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The Phantom Of The Opera (1925)

DVD Cover (Alpha Video)
Movie Connections:
The Phantom Of The Opera
> The Phantom Of The Opera (1925)
> The Phantom Of The Opera (1962)
> Phantom Of The Opera (1998)
Genres:
Costume Horror, Gothic Film, Horror
Directors:
Rupert Julian Rupert Julian
Lon Chaney Lon Chaney
Ernst Laemmle Ernst Laemmle
Edward Sedgwick Edward Sedgwick
Starring:
Lon Chaney Lon Chaney
Mary Philbin Mary Philbin
Norman Kerry Norman Kerry
Arthur Edmund Carewe Arthur Edmund Carewe
Gibson Gowland Gibson Gowland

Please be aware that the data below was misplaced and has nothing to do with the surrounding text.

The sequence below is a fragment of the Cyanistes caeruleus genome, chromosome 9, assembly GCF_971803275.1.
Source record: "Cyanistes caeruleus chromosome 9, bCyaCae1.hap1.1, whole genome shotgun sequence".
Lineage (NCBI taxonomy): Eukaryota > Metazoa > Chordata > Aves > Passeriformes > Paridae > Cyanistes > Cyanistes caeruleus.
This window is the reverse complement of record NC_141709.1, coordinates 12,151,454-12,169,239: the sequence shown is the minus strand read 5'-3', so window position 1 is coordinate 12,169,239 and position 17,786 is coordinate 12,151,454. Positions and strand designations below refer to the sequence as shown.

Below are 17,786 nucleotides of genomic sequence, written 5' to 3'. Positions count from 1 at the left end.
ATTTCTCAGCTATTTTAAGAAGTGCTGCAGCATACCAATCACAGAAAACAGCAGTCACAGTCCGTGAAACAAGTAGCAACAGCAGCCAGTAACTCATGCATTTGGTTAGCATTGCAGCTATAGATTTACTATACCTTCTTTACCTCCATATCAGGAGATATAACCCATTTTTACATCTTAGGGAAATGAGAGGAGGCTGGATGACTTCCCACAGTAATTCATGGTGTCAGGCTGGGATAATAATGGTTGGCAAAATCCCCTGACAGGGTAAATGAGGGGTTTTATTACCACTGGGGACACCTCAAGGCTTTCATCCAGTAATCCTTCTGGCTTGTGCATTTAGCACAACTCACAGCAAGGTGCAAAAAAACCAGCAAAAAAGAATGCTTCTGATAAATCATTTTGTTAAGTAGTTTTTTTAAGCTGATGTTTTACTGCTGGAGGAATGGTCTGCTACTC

7.7 / 10 - Overall Rating

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A grotesquely disfigured composer known as "The Phantom" haunts Paris' opera house, where he's secretly grooming Christine Daae to be an opera diva. Luring her to his remote underground lair, The Phantom declares his love. But Christine loves Raoul de Chagny and plans to elope with him. When The Phantom learns this, he abducts Christine. --TMDb
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Review by Crispy
Added: March 13, 2015
While perhaps on a lower tier than Dracula or Frankenstein's monster, The Phantom of the Opera still enjoys a classic horror status. In fact, this 1925 movie paved the way for Universal's run of horror movies through the 30s and 40s.